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Quotes by Krishnamurti

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Habit

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Habit is the repetition of a pleasurable act

Habit is the repetition of a pleasurable act brought about by the stimulating memories and images the mind evokes.
—KRISHNAMURTI

From the book Commentaries on Living Series 3 – Purchase / Read online
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Habit is the repetition of a pleasurable act brought about by the stimulating memories and images which the mind evokes. The glandular secretions and their results, as in the case of hunger, are not a habit, they are the normal process of the physical organism; but when the mind indulges in sensation, stimulated by thoughts and pictures, then surely the formation of habit is set going. Food is necessary, but the demand for a particular taste in food is based on habit. Finding pleasure in certain thoughts and acts, subtle or crude, the mind insists on their continuance, thereby breeding habit. A repetitive act, like brushing one’s teeth in the morning, becomes a habit when attention is not given to it. Attention frees the mind from habit.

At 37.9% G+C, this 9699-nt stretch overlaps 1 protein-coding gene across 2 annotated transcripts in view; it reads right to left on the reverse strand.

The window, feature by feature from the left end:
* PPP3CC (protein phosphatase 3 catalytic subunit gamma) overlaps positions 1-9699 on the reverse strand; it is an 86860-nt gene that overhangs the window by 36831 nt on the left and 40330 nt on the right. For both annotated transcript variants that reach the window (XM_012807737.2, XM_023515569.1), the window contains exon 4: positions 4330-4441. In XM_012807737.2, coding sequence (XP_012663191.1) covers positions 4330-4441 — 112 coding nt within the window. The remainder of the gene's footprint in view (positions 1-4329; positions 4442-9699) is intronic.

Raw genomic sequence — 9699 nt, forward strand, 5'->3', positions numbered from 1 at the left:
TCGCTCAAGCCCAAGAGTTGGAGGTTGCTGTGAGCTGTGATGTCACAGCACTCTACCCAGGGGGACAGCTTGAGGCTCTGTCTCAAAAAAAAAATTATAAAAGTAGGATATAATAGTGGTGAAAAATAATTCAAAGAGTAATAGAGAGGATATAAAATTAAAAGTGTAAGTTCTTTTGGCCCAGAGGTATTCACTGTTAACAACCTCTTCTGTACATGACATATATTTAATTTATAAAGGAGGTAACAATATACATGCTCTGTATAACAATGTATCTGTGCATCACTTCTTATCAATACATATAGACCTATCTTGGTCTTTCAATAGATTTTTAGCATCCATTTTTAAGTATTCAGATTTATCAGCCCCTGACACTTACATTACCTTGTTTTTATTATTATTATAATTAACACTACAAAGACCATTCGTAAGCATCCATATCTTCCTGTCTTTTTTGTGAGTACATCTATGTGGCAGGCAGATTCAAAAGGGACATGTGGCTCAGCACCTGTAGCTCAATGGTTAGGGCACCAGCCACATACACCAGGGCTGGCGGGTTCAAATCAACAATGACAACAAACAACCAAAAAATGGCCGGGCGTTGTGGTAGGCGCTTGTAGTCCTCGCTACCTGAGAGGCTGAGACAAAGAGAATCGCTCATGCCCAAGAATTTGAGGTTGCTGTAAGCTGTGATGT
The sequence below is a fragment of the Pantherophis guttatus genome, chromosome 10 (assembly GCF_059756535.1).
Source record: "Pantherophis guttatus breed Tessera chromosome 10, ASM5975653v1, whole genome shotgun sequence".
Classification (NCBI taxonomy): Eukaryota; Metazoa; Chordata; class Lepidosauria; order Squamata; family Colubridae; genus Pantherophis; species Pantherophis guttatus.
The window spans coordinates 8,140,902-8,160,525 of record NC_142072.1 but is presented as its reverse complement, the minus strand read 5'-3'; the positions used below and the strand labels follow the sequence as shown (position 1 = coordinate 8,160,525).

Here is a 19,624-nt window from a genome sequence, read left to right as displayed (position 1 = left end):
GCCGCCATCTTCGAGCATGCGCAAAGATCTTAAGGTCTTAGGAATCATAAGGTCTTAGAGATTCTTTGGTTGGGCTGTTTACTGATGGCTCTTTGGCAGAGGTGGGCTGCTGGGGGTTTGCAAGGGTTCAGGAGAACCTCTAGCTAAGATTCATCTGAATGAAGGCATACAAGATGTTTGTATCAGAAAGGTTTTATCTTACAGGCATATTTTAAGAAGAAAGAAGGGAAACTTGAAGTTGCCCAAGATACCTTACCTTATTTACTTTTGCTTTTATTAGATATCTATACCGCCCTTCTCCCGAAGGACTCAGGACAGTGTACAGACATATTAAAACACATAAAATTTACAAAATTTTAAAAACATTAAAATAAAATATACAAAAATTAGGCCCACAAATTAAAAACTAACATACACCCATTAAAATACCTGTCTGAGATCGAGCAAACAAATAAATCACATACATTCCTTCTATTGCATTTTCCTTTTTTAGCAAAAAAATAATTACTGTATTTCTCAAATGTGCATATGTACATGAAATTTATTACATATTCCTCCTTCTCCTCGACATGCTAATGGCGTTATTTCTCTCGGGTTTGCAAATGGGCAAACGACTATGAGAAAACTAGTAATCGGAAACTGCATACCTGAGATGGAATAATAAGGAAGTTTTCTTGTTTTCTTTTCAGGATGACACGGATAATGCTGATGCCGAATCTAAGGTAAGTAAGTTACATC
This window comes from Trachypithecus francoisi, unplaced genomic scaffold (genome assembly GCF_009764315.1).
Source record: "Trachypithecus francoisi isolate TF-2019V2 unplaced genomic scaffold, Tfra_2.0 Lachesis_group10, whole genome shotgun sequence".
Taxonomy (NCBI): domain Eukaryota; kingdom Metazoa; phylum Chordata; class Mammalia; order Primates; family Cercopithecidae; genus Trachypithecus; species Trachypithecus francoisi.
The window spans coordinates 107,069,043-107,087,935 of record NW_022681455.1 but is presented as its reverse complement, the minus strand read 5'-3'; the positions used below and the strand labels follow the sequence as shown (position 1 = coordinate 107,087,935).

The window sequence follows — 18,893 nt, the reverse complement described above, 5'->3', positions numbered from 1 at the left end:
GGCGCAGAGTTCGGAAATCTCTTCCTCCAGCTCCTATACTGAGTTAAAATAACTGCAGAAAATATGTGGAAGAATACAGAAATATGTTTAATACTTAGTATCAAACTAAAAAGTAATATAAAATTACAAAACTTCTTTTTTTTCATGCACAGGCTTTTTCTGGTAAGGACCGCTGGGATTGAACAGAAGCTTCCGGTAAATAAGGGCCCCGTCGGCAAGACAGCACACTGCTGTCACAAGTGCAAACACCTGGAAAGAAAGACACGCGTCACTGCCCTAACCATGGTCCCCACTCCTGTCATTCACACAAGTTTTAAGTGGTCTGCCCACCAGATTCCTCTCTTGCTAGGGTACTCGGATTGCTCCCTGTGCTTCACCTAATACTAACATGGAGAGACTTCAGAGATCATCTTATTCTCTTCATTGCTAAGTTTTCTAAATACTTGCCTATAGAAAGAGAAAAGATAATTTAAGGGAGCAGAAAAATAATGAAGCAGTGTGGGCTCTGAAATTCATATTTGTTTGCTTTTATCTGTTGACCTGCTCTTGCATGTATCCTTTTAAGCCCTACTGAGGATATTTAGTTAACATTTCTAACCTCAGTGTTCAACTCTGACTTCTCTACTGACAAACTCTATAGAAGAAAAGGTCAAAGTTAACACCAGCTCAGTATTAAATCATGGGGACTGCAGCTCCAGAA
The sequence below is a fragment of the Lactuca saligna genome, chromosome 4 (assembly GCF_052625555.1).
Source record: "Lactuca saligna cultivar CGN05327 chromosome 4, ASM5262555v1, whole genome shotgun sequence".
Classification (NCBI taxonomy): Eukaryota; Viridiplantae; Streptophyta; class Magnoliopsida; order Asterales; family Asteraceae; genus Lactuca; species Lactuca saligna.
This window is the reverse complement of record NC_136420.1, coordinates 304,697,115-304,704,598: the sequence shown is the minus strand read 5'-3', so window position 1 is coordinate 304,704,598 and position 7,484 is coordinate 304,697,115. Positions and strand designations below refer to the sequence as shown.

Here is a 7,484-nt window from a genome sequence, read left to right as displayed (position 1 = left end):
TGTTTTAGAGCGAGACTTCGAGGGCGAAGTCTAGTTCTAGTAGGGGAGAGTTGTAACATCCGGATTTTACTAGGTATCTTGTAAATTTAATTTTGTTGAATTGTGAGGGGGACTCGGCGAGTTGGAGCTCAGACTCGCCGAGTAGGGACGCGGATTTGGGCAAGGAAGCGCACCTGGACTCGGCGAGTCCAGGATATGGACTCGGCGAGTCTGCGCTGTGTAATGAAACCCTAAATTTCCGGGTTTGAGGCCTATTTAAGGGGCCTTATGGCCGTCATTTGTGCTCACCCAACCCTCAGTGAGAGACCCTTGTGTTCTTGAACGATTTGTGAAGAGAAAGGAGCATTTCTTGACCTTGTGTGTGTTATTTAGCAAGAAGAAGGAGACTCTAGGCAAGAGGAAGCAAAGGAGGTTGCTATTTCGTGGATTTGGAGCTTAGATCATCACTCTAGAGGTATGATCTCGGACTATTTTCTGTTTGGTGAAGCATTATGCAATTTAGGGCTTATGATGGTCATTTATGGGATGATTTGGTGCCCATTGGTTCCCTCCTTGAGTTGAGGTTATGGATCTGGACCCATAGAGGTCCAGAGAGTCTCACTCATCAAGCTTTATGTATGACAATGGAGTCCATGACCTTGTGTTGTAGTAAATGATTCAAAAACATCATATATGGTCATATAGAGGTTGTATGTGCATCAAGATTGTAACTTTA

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Freedom from habit

If you are simply aware of the whole structure of habit without resistance, there is freedom from habit, and in that freedom a new thing takes place.
—KRISHNAMURTI

From the book The Book of Life – Purchase / Read online
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Without freedom from the past there is no freedom at all, because the mind is never new, fresh, innocent. It is only the fresh, innocent mind that is free. Freedom has nothing to do with age, it has nothing to do with experience; and it seems to me that the very essence of freedom lies in understanding the whole mechanism of habit, both conscious and unconscious. It is not a question of ending habit, but of seeing totally the structure of habit. You have to observe how habits are formed and how, by denying or resisting one habit, another habit is created. What matters is to be totally conscious of habit; for then, as you will see for yourself there is no longer the formation of habit. To resist habit, to fight it, to deny it, only gives continuity to habit. When you fight a particular habit you give life to that habit, and then the very fighting of it becomes a further habit. But if you are simply aware of the whole structure of habit without resistance, then you will find there is freedom from habit, and in that freedom a new thing takes place.